A rebirth of American manufacturing arises on the revitalized Brooklyn waterfront

In New York City, Mayor Bill de Blasio and other city and state leaders have focused on revitalizing the city’s manufacturing economy, preserving what’s left of it in places like the Garment District and building up existing clusters of industrial production.

Brooklyn Army Base between WWI & WWII.

There couldn’t be a more appealing locale for the rebirth of American urban manufacturing than the Brooklyn Army Terminal (BAT). It’s located in the Sunset Park neighborhood in the South Brooklyn waterfront, and was built before World War I to support that war effort.

In some 4-million-square feet spread over two buildings — each the size of the Empire State building if it was laid flat on the ground — there are 110 businesses, employing 3,500 in manufacturing and distribution.

Out of the 3.1 million square feet now online, there is a 90-plus percent occupancy rate, explained Will Stein, an official with the New York City Economic Development Corporation (NYCEDC), which manages industrial properties owned by the city. He said an additional 500,000 square feet will soon be operational.

With a $15 million renovation completed in 2016, the top two floors of this magnificent 55,000-square-foot space are now humming with activity, ushering in a new age for industry and high-tech manufacturing at BAT.

The Brooklyn Army Terminal is a large complex of warehouses, offices, piers, docks, cranes, rail sidings and cargo loading equipment on 95 acres between 58th and 63rd Street in Sunset Park. It was the largest military supply base in the United States through World War II. The terminal was a base for shipping to many regions during World War II, including mainland Portugal and the Azores.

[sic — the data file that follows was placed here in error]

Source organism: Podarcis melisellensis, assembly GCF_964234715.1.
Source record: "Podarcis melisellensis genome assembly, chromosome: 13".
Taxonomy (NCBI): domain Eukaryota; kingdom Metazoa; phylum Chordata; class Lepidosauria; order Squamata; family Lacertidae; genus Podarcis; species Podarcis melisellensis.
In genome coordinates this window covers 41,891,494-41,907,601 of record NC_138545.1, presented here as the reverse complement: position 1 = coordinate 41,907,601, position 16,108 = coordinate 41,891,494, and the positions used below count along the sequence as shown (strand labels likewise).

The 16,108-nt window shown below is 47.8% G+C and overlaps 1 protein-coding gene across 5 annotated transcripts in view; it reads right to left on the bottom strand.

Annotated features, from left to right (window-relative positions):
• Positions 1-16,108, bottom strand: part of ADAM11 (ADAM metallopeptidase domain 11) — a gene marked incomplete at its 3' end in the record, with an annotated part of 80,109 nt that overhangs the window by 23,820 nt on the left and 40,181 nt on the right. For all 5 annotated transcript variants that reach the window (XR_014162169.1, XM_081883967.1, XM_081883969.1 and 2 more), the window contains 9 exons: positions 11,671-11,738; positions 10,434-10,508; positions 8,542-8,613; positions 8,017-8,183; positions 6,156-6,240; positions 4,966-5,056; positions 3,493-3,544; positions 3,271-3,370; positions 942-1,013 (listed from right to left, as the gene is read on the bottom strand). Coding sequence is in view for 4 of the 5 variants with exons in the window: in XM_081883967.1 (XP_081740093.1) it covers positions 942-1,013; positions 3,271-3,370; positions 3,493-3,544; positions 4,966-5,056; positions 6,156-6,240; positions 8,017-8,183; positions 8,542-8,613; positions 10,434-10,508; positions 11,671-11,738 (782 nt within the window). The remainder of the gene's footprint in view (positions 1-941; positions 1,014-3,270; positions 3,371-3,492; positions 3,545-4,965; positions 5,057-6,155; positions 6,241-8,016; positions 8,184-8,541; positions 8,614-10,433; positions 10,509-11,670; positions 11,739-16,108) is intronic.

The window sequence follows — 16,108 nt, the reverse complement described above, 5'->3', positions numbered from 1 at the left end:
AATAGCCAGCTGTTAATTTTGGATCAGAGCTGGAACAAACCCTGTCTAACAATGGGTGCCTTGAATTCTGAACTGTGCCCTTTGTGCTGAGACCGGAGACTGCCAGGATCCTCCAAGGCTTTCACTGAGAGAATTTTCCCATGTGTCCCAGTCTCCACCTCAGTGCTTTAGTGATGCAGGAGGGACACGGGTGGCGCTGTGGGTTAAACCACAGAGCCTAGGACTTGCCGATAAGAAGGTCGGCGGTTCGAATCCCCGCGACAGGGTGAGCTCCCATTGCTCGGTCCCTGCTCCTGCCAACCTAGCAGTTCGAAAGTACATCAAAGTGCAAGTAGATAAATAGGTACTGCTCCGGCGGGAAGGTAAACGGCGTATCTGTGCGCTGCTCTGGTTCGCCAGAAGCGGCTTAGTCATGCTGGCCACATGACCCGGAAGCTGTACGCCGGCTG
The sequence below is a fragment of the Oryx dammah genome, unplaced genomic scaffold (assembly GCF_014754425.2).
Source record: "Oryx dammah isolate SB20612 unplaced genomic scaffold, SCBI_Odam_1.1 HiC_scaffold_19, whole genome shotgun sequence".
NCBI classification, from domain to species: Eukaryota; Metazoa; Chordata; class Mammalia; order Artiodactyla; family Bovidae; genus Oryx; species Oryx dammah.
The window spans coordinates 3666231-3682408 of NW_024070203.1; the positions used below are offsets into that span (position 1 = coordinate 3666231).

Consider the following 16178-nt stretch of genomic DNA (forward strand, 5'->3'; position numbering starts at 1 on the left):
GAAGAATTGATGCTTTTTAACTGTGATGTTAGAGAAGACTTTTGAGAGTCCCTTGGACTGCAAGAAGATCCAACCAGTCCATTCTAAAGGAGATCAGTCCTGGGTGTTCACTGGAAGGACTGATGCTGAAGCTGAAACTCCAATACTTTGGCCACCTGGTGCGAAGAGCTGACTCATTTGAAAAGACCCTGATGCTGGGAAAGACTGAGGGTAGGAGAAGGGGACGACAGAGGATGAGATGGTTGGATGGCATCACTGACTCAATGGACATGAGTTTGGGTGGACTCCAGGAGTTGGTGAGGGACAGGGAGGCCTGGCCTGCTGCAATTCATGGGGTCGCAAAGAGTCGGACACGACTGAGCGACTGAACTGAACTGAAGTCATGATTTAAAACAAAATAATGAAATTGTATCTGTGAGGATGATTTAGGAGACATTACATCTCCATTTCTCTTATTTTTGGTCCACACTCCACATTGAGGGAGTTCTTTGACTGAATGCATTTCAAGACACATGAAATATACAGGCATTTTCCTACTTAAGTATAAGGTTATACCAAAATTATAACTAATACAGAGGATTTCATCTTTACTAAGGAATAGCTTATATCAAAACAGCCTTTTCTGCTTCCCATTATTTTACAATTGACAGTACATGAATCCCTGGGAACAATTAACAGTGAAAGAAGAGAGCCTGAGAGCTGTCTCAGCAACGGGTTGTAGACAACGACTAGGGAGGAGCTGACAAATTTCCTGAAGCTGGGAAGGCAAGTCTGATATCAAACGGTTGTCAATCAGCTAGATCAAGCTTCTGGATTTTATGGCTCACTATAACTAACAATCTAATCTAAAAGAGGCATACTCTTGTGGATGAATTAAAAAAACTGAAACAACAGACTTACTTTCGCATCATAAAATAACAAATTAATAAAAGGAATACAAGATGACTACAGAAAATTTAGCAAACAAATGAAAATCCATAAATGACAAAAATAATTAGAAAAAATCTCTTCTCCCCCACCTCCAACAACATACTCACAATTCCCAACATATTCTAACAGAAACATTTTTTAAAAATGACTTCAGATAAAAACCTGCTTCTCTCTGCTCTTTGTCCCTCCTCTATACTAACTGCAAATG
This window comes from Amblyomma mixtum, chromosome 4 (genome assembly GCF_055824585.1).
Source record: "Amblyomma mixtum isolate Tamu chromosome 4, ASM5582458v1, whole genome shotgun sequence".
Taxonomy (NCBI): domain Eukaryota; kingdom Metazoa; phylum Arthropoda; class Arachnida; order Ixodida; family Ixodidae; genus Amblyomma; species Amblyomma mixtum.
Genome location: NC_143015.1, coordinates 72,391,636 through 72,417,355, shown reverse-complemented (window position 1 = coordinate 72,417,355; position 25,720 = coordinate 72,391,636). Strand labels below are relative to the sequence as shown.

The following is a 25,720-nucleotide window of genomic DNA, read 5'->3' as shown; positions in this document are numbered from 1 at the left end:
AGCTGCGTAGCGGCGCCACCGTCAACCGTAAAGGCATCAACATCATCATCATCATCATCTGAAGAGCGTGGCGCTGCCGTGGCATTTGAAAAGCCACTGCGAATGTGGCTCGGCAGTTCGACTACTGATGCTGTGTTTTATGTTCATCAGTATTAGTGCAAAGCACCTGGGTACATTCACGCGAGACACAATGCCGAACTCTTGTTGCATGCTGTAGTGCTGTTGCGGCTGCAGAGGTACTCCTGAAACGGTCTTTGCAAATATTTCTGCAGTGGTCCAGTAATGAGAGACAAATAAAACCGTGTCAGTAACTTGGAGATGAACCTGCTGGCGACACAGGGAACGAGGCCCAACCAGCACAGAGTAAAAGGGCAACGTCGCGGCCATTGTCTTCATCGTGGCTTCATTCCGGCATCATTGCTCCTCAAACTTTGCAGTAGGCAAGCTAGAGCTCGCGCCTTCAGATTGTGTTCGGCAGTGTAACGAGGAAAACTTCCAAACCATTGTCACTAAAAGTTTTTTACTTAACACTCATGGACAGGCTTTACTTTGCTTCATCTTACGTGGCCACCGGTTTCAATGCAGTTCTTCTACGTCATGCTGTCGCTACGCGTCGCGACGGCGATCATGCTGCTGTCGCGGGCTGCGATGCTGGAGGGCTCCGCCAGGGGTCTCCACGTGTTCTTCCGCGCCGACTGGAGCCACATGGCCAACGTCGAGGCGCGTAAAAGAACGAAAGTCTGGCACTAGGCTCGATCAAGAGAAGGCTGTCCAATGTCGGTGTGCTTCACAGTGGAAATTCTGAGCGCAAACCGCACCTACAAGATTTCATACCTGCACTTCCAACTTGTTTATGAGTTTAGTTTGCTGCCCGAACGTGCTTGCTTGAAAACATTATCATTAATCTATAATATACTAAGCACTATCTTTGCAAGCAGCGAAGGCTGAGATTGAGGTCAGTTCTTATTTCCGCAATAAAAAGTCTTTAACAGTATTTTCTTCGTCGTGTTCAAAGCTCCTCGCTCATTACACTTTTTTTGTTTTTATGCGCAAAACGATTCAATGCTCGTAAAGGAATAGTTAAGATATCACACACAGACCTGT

The complex was also known as the U.S. Army Military Ocean Terminal and the Brooklyn Army Base, as part of the New York Port of Embarkation. It was designed by Cass Gilbert and completed in September 1919.

By the time the base was closed in the 1970s, over 3 million soldiers and 37 million tons of military supplies had passed through the terminal. The complex had its own railroad line, police and fire departments. When built, it was the world’s largest concrete building.

The site was listed on the National Register of Historic Places in 1983. The listing includes 11 contributing buildings on an area of 97.2 acres.

The federal government sold the property to New York City in 1981. The city government began a total renovation of the site in 1984, and then the New York City Economic Development Corporation started leasing the property as a center for dozens of light manufacturing, warehousing and back-office businesses.

All photos courtesy of Brooklyn Army Terminal.

See The Dirt article by Jared Green.

See Brooklyn Army Terminal website.

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